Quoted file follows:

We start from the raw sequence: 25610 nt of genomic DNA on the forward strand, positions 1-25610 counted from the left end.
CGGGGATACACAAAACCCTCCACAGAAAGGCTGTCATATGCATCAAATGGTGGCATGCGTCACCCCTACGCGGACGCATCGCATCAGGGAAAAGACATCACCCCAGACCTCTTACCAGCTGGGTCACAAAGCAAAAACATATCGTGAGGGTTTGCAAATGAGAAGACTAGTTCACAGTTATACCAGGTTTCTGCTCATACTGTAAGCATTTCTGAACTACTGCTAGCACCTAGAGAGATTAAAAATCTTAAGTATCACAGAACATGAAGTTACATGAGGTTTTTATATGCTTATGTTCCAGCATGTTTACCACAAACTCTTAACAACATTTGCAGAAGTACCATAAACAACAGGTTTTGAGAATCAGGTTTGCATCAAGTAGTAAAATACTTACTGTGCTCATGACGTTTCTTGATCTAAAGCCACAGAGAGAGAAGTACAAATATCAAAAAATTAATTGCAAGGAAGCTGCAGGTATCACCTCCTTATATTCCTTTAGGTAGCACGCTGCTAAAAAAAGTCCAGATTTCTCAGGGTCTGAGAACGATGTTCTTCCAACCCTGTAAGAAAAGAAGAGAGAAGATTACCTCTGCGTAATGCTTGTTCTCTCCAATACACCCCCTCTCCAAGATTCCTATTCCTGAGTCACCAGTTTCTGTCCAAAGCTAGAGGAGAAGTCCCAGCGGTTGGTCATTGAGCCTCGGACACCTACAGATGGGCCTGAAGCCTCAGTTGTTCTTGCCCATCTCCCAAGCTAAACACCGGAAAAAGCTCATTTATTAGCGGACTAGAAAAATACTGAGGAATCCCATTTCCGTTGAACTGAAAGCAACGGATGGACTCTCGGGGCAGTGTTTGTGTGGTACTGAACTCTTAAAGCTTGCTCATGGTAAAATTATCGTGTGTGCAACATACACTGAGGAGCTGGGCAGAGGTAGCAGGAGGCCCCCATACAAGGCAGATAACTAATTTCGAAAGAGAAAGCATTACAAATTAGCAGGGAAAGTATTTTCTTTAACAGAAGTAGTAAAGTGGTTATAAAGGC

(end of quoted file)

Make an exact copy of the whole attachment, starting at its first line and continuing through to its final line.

We start from the raw sequence: 25610 nt of genomic DNA on the forward strand, positions 1-25610 counted from the left end.
CGGGGATACACAAAACCCTCCACAGAAAGGCTGTCATATGCATCAAATGGTGGCATGCGTCACCCCTACGCGGACGCATCGCATCAGGGAAAAGACATCACCCCAGACCTCTTACCAGCTGGGTCACAAAGCAAAAACATATCGTGAGGGTTTGCAAATGAGAAGACTAGTTCACAGTTATACCAGGTTTCTGCTCATACTGTAAGCATTTCTGAACTACTGCTAGCACCTAGAGAGATTAAAAATCTTAAGTATCACAGAACATGAAGTTACATGAGGTTTTTATATGCTTATGTTCCAGCATGTTTACCACAAACTCTTAACAACATTTGCAGAAGTACCATAAACAACAGGTTTTGAGAATCAGGTTTGCATCAAGTAGTAAAATACTTACTGTGCTCATGACGTTTCTTGATCTAAAGCCACAGAGAGAGAAGTACAAATATCAAAAAATTAATTGCAAGGAAGCTGCAGGTATCACCTCCTTATATTCCTTTAGGTAGCACGCTGCTAAAAAAAGTCCAGATTTCTCAGGGTCTGAGAACGATGTTCTTCCAACCCTGTAAGAAAAGAAGAGAGAAGATTACCTCTGCGTAATGCTTGTTCTCTCCAATACACCCCCTCTCCAAGATTCCTATTCCTGAGTCACCAGTTTCTGTCCAAAGCTAGAGGAGAAGTCCCAGCGGTTGGTCATTGAGCCTCGGACACCTACAGATGGGCCTGAAGCCTCAGTTGTTCTTGCCCATCTCCCAAGCTAAACACCGGAAAAAGCTCATTTATTAGCGGACTAGAAAAATACTGAGGAATCCCATTTCCGTTGAACTGAAAGCAACGGATGGACTCTCGGGGCAGTGTTTGTGTGGTACTGAACTCTTAAAGCTTGCTCATGGTAAAATTATCGTGTGTGCAACATACACTGAGGAGCTGGGCAGAGGTAGCAGGAGGCCCCCATACAAGGCAGATAACTAATTTCGAAAGAGAAAGCATTACAAATTAGCAGGGAAAGTATTTTCTTTAACAGAAGTAGTAAAGTGGTTATAAAGGC